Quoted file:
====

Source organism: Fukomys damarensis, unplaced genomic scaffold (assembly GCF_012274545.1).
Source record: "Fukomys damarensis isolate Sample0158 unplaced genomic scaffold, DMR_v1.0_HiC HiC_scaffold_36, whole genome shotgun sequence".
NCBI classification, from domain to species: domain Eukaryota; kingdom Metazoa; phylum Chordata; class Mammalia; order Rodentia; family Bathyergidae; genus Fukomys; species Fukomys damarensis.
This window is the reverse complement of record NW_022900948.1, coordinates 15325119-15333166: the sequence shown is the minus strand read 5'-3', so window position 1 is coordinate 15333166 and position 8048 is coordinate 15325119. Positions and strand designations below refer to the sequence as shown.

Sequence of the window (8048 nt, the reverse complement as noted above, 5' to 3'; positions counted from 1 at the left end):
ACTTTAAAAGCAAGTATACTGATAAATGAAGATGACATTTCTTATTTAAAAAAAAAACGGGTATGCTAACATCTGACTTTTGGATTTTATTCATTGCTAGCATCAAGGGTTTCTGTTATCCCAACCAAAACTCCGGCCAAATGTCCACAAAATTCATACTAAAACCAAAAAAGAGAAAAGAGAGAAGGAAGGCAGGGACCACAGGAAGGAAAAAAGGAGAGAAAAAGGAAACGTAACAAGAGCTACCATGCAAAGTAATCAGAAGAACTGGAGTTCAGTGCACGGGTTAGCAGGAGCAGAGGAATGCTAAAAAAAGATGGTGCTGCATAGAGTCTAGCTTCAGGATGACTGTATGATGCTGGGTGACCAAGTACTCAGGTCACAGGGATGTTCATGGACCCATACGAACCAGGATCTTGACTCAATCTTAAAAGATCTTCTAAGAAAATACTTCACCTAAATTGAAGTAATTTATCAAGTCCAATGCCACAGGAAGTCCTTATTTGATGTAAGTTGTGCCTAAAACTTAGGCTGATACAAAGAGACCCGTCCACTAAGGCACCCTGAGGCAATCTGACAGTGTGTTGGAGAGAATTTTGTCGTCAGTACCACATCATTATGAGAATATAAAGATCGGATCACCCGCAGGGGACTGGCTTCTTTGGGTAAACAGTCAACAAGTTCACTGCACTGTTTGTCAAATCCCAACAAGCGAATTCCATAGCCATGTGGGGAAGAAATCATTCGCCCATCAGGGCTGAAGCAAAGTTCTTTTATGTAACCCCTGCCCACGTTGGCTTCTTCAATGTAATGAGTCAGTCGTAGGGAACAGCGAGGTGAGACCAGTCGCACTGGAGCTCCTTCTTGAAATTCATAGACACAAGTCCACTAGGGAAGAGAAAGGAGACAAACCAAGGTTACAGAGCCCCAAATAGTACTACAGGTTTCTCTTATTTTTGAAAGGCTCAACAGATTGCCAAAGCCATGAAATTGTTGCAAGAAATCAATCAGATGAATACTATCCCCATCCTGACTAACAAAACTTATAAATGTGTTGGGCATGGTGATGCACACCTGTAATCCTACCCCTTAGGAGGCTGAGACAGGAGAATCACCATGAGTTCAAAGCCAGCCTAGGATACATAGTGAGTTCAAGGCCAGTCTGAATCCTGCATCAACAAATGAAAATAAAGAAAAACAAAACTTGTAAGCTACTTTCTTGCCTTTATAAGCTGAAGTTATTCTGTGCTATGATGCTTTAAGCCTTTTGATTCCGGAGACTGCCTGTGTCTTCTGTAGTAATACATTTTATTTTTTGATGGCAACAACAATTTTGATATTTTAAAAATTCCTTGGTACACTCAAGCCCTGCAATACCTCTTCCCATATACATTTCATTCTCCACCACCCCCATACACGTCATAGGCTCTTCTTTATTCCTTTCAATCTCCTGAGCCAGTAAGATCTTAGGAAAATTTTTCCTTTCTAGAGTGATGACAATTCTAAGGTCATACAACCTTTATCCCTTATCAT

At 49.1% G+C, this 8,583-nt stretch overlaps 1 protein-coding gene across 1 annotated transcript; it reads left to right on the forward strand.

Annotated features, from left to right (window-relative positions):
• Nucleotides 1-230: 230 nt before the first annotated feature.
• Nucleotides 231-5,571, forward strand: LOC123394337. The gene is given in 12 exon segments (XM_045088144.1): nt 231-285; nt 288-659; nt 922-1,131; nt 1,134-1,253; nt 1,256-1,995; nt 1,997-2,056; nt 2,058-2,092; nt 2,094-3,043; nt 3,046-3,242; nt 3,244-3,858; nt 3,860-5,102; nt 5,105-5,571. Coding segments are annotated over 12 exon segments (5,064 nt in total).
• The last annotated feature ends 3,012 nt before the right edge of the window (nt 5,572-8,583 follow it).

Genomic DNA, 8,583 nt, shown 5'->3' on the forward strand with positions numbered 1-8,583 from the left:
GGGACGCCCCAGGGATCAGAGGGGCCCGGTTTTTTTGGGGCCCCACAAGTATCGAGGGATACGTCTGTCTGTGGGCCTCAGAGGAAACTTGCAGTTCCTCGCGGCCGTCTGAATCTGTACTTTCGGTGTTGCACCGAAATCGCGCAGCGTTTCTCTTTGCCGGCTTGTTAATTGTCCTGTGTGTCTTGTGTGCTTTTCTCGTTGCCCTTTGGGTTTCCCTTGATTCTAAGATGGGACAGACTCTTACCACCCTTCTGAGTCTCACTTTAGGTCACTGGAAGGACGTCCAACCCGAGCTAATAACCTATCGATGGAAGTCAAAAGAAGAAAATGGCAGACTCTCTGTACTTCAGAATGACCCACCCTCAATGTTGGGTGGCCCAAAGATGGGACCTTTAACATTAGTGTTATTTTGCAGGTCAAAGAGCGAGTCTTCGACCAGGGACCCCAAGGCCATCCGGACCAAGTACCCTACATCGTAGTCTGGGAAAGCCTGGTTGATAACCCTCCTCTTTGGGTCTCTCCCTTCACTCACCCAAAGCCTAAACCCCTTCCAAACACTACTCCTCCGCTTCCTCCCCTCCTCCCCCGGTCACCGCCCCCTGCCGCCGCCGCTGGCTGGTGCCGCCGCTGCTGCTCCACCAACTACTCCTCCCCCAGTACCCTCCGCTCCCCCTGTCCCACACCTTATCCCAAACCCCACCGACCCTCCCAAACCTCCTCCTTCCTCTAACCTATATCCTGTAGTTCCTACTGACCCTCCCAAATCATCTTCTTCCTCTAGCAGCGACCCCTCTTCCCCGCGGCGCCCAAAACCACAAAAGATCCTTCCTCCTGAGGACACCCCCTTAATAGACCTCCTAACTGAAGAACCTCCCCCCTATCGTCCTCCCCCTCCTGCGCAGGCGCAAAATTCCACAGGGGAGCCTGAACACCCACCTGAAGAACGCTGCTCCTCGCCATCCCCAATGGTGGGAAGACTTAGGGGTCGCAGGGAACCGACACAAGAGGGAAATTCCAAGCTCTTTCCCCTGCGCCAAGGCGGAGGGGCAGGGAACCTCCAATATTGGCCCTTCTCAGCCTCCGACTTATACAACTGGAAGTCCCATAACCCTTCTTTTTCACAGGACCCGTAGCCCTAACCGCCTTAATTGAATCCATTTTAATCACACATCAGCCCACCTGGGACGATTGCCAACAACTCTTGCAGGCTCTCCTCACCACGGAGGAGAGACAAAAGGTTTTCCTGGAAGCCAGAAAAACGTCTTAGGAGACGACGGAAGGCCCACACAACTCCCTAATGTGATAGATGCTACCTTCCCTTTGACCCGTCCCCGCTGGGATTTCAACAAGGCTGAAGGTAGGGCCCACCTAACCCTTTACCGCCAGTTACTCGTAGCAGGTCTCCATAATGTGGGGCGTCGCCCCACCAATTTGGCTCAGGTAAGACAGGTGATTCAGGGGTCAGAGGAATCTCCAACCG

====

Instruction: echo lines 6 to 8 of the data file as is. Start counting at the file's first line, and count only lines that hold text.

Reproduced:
ACTTTAAAAGCAAGTATACTGATAAATGAAGATGACATTTCTTATTTAAAAAAAAAACGGGTATGCTAACATCTGACTTTTGGATTTTATTCATTGCTAGCATCAAGGGTTTCTGTTATCCCAACCAAAACTCCGGCCAAATGTCCACAAAATTCATACTAAAACCAAAAAAGAGAAAAGAGAGAAGGAAGGCAGGGACCACAGGAAGGAAAAAAGGAGAGAAAAAGGAAACGTAACAAGAGCTACCATGCAAAGTAATCAGAAGAACTGGAGTTCAGTGCACGGGTTAGCAGGAGCAGAGGAATGCTAAAAAAAGATGGTGCTGCATAGAGTCTAGCTTCAGGATGACTGTATGATGCTGGGTGACCAAGTACTCAGGTCACAGGGATGTTCATGGACCCATACGAACCAGGATCTTGACTCAATCTTAAAAGATCTTCTAAGAAAATACTTCACCTAAATTGAAGTAATTTATCAAGTCCAATGCCACAGGAAGTCCTTATTTGATGTAAGTTGTGCCTAAAACTTAGGCTGATACAAAGAGACCCGTCCACTAAGGCACCCTGAGGCAATCTGACAGTGTGTTGGAGAGAATTTTGTCGTCAGTACCACATCATTATGAGAATATAAAGATCGGATCACCCGCAGGGGACTGGCTTCTTTGGGTAAACAGTCAACAAGTTCACTGCACTGTTTGTCAAATCCCAACAAGCGAATTCCATAGCCATGTGGGGAAGAAATCATTCGCCCATCAGGGCTGAAGCAAAGTTCTTTTATGTAACCCCTGCCCACGTTGGCTTCTTCAATGTAATGAGTCAGTCGTAGGGAACAGCGAGGTGAGACCAGTCGCACTGGAGCTCCTTCTTGAAATTCATAGACACAAGTCCACTAGGGAAGAGAAAGGAGACAAACCAAGGTTACAGAGCCCCAAATAGTACTACAGGTTTCTCTTATTTTTGAAAGGCTCAACAGATTGCCAAAGCCATGAAATTGTTGCAAGAAATCAATCAGATGAATACTATCCCCATCCTGACTAACAAAACTTATAAATGTGTTGGGCATGGTGATGCACACCTGTAATCCTACCCCTTAGGAGGCTGAGACAGGAGAATCACCATGAGTTCAAAGCCAGCCTAGGATACATAGTGAGTTCAAGGCCAGTCTGAATCCTGCATCAACAAATGAAAATAAAGAAAAACAAAACTTGTAAGCTACTTTCTTGCCTTTATAAGCTGAAGTTATTCTGTGCTATGATGCTTTAAGCCTTTTGATTCCGGAGACTGCCTGTGTCTTCTGTAGTAATACATTTTATTTTTTGATGGCAACAACAATTTTGATATTTTAAAAATTCCTTGGTACACTCAAGCCCTGCAATACCTCTTCCCATATACATTTCATTCTCCACCACCCCCATACACGTCATAGGCTCTTCTTTATTCCTTTCAATCTCCTGAGCCAGTAAGATCTTAGGAAAATTTTTCCTTTCTAGAGTGATGACAATTCTAAGGTCATACAACCTTTATCCCTTATCAT

At 49.1% G+C, this 8,583-nt stretch overlaps 1 protein-coding gene across 1 annotated transcript; it reads left to right on the forward strand.

Annotated features, from left to right (window-relative positions):